Dracula (1931)

7 Feb

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Smith’s Verdict: ***

Reviewed by Tanner Smith

“Dracula” remains one of the most notable titles in horror movie history, as well as a common spot in the most influential “talkies” of the 1930s. But despite its reputation, does it still hold up? Well, the answer would be “no.” This movie has not aged well—it’s campy, hokey, and really dated. By today’s standards, it’s not very scary and you really can’t take a lot of it seriously. It’s a lesser movie that a lot of people make it out to be. Watch it again, and you’ll probably see what I mean. But “Dracula” is still an entertaining watch. It’s atmospheric, has its share of memorable moments, and features an entertaining villain in Bela Lugosi’s Count Dracula, a vampire. For these reasons, I can recommend the film…slightly.

What do I mean by atmospheric? Look at the scene in the beginning of the film when a British real estate agent named Renfield (Dwight Frye) visits the dark and decaying Castle Dracula, high in the mountains of Transylvania. Look at the inside of this castle and just how decrepit it is. You totally buy this as Dracula’s castle. (Though, why are there armadillos in Transylvania?) It’s here where Renfield meets the sinister Count Dracula who stands on top of the stairs, hears a wolf howl, and states, “Listen to them—children of the night. What music they make.” Yes, this was the 1930s—subtlety in villain characters weren’t exactly a staple in horror movies. But I don’t care—it’s an iconic line for a good reason. Anyway, Renfield quickly falls under Dracula’s spell and becomes his assistant as he helps transport him to England. But upon arriving, Renfield is committed to an insane asylum because he has completely changed from sane and nervous to maniacal and ranting. He also eats flies and spiders.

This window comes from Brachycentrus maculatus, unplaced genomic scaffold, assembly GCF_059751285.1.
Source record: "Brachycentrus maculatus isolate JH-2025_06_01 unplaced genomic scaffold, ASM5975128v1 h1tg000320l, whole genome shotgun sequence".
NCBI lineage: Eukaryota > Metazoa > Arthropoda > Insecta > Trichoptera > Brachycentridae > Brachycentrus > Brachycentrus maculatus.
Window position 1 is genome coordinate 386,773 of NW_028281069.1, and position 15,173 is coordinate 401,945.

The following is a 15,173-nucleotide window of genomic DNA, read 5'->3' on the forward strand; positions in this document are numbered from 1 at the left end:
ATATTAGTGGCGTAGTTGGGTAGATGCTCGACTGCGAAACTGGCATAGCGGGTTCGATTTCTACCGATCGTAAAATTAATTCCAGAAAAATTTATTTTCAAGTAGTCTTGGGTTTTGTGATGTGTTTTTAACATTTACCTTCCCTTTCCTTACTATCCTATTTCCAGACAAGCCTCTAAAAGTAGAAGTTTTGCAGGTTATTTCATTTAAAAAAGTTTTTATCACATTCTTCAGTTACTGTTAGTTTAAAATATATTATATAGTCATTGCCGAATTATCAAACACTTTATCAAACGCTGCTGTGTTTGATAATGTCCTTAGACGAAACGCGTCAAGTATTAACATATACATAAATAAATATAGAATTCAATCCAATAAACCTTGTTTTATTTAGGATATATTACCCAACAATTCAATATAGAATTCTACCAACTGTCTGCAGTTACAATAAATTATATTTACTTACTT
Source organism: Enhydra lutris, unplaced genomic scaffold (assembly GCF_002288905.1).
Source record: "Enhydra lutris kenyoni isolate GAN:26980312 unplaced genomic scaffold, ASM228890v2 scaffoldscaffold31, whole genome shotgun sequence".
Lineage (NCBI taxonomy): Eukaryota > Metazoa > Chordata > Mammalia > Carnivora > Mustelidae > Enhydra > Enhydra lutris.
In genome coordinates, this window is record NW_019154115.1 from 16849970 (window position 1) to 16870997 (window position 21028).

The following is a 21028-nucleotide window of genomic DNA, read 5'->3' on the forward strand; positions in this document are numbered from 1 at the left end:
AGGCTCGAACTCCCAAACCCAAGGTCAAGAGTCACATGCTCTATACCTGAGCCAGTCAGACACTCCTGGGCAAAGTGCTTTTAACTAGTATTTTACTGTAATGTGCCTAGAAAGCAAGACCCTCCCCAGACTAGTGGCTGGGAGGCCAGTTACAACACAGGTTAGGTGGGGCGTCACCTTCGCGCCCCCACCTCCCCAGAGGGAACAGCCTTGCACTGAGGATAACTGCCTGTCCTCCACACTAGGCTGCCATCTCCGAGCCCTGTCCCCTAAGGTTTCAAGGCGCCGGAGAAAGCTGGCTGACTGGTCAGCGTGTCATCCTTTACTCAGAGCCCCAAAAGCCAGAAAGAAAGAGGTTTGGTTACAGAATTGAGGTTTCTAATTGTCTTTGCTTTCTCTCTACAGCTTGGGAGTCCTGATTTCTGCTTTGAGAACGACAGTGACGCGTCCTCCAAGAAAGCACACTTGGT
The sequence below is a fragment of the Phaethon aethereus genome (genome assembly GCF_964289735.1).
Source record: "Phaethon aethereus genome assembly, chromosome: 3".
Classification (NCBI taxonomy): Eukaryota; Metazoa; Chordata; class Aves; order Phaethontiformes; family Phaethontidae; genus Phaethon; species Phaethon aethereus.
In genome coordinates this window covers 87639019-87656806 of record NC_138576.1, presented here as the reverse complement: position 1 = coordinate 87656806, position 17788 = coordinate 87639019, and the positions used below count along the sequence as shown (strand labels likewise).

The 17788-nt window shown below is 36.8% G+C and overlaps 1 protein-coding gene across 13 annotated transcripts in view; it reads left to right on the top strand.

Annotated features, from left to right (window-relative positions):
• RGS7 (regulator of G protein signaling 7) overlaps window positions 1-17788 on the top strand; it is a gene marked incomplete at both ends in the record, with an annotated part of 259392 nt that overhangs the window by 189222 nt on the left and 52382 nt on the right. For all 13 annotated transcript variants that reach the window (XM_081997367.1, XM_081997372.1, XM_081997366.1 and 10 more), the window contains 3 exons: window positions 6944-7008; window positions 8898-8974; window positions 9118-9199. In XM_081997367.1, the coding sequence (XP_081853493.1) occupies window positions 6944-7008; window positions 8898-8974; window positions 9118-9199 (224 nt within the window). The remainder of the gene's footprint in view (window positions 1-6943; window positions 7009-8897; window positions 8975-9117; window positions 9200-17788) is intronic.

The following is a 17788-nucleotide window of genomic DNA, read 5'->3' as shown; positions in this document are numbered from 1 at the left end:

Meanwhile, Dracula roams the village and seeks new victims to feed upon. He bites a woman on the neck and she becomes a vampire. But his next pick, Mina (Helen Chandler), is more of a challenge, since she’s constantly protected by her boorish fiancé John Harker (David Manners), her father (Herbert Bunston), and clever Professor Abraham Van Helsing (Edward Van Sloan). Van Helsing is the only one who believes in vampires and also delivers the line that hits a strong note in the screenplay—“The strength of a vampire is that no one will ever believe in them.” He soon becomes a threat to Dracula, since he knows how to stop him.

It’s so good to see most of the vampire trademarks in this movie. You can pretty much count them off and smile whenever they’re mentioned or shown. There’s the coffin for the vampires to sleep in during the day (because they only come out at night), the bites on victims’ necks, the setting of the castle in Transylvania, Dracula’s hypnotic eyes, the crucifixes that (for some reason) seems to harm vampires, the giant bat form of Dracula, Dracula not casting a reflection in a mirror, a wide-eyed, crazy assistant, and of course Dracula’s long black cape. It’s nice to see them all in one movie, and I enjoyed singling them out. \

If there’s one very important element to consider from “Dracula,” it’s Bela Legosi. His distinctive accent, calm manner, and huge eyes can make for a realistic vampire. Aside from Legosi, however, the only two actors who stand out in the cast are Edward Von Sloan who’s a hoot as the wily Van Helsing and Dwight Frye as the manic Renfield. Everyone else is either bland or unconvincing.

The film is anticlimactic. From everything Van Helsing states about handling the situation of saving Mina and killing Van Helsing, it’s a huge disappointment. It’s much ado about nothing, as most of it is taken place off-screen, it’s not exciting in the slightest, and the whole final act is let down already by its neverending, calm orchestra background music score.

“Dracula” may not be the classic that it’s been said to be, as it has many flaws. But it is still an entertaining watch.

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